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Baseball and ‘bat’ mitzvah

A few weeks prior to his wedding last June, Jeremy Oberstein looked at his calendar and foresaw the possibility of a dangerous doubleheader: should his Adat Ari El team from Valley Village be fortunate enough to qualify for the championship of the Los Angeles Synagogue Softball league, the game would conflict with his wedding day.
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March 18, 2015

A few weeks prior to his wedding last June, Jeremy Oberstein looked at his calendar and foresaw the possibility of a dangerous doubleheader: should his Adat Ari El team from Valley Village be fortunate enough to qualify for the championship of the Los Angeles Synagogue Softball league, the game would conflict with his wedding day. 

It was discussed and quickly settled: If the team made it that far, he would play. They did, and he did. 

Late in the game, the groom-to-be rounded third in a close affair and was called out on a collision at the plate. After the play, the catcher told Oberstein he did his best to avoid contact, to ensure Oberstein’s face didn’t meet with any damage the day he needed it most. 

A grateful Oberstein and his team lost the title in a 10-inning classic, but a few hours later he got married in front of family, friends and teammates, going a respectable 1-1 on the doubleheader. 

“My wife knew how important it was to me, that it isn’t just your average league or wayward pastime,” said Oberstein, 34, who manages the A division and serves as an executive committee member. “Still, she laughed about it.”

Currently in its 20th season, the 34-team league (synagoguesoftball.com) is thriving under the helm of 31-year-old commissioner Kevin Weiser, an outfielder for Stephen Wise Temple’s team. The league is made up of teams scattered all over the Greater Los Angeles area, representing synagogues of all denominations.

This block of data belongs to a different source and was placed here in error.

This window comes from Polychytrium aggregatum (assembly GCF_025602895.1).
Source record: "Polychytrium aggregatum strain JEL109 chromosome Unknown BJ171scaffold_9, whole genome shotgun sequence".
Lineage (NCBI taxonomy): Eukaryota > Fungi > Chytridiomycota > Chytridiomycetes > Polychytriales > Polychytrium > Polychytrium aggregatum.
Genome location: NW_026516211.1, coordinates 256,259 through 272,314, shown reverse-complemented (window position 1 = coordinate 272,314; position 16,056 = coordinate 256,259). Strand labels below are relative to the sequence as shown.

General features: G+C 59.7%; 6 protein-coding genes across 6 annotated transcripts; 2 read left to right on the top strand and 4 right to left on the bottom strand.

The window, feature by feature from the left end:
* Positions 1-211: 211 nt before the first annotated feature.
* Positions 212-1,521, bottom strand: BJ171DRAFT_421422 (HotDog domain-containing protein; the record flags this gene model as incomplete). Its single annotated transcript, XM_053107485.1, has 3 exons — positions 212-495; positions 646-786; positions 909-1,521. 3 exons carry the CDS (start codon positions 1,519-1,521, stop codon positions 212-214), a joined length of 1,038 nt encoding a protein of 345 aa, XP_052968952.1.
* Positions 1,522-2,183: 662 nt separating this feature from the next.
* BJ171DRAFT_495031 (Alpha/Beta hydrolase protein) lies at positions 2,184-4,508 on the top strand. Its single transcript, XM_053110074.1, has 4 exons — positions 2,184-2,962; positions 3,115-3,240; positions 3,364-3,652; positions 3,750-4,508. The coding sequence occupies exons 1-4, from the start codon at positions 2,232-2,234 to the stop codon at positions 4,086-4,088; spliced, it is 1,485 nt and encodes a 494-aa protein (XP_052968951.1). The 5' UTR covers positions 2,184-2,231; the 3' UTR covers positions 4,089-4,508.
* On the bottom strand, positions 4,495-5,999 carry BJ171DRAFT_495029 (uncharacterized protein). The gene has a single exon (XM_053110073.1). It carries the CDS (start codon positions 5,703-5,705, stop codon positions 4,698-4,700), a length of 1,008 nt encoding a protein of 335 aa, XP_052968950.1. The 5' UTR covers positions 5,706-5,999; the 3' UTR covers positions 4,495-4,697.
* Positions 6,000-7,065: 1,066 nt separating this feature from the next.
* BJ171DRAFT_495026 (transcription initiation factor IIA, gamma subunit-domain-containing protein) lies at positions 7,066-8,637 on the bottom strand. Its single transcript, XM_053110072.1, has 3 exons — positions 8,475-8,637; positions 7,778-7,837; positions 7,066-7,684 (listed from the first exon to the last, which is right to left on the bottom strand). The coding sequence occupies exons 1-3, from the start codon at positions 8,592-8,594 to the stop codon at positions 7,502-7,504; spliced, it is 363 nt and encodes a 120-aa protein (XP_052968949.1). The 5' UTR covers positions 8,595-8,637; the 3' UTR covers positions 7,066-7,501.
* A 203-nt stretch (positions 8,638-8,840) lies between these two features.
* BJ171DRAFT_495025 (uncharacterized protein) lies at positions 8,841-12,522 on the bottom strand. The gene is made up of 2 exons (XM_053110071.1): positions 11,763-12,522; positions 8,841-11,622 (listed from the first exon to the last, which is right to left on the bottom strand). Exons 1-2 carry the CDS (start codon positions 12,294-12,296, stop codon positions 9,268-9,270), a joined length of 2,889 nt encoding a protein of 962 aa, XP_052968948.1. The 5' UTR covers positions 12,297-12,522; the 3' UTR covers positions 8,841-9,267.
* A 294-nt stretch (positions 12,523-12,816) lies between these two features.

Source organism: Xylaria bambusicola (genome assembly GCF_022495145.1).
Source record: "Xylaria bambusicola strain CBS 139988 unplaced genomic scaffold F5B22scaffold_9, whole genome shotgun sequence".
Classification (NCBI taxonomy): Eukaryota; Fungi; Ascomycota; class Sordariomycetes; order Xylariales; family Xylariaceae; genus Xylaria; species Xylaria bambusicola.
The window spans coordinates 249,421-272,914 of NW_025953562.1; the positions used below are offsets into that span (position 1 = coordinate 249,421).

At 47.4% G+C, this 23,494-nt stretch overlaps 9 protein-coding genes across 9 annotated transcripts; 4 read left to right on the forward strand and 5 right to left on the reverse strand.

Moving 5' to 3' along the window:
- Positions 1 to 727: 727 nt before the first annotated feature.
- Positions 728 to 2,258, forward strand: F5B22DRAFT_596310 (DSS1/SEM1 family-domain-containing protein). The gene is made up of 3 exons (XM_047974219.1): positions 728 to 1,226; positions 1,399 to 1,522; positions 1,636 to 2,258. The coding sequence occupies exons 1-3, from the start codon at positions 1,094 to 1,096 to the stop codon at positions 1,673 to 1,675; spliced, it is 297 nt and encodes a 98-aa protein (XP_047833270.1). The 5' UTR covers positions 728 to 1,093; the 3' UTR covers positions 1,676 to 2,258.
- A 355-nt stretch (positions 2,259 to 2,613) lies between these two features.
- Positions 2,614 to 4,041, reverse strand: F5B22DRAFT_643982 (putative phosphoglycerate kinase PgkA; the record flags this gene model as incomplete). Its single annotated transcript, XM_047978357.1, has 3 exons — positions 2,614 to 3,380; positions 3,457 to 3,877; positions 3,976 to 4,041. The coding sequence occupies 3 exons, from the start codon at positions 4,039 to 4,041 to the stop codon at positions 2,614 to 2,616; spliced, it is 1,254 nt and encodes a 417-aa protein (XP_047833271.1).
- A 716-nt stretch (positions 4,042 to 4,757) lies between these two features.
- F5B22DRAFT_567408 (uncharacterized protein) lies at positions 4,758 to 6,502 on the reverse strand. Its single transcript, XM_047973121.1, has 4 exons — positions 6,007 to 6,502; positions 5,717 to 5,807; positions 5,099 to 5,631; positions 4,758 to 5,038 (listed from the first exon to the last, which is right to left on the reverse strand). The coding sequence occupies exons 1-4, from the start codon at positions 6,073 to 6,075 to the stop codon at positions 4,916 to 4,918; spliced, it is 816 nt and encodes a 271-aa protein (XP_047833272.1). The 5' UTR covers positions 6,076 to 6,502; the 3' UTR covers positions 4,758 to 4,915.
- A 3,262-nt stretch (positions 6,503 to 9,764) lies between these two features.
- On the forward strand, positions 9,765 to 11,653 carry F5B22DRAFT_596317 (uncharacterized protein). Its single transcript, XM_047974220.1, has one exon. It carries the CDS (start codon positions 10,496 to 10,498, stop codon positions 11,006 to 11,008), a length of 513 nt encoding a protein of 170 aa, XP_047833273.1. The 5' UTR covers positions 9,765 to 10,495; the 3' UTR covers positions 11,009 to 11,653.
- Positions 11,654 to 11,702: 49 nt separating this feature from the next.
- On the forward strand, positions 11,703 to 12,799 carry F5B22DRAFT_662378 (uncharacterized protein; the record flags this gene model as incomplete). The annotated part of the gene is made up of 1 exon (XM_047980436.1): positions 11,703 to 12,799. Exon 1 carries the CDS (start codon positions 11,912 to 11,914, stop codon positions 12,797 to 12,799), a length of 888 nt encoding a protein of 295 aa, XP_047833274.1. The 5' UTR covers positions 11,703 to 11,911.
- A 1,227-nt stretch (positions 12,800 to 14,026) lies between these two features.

Oberstein describes gameplay as modified slow pitch. The rulebook is reviewed each offseason in a meeting of team managers, an event he claims is almost a talmudic-like debate. 

Weiser, now in his second season in charge, is quick to give credit to 64-year-old Barry Schoenbrun of Temple Judea in Tarzana, the godfather of the league and still a player. Schoenbrun served as commissioner for 18 years and propagated the league from a seven-team afterthought into a permanent fixture of the city’s Jewish community, now catering to more than 500 Angelenos from all walks of life. 

That would most certainly include the league’s oldest player, an effervescent 75-year-old catcher for Adat Ari El named Zisel Sansanowicz. A true baseball romantic, he grew up in the small town of Camajuani, Cuba, idolizing sugarcane mill workers who moonlighted as ballplayers in local leagues. These “industrial leagues” produced legends such as the late Chicago White Sox standout Orestes “Minnie” Miñoso, the first Black Cuban in the majors.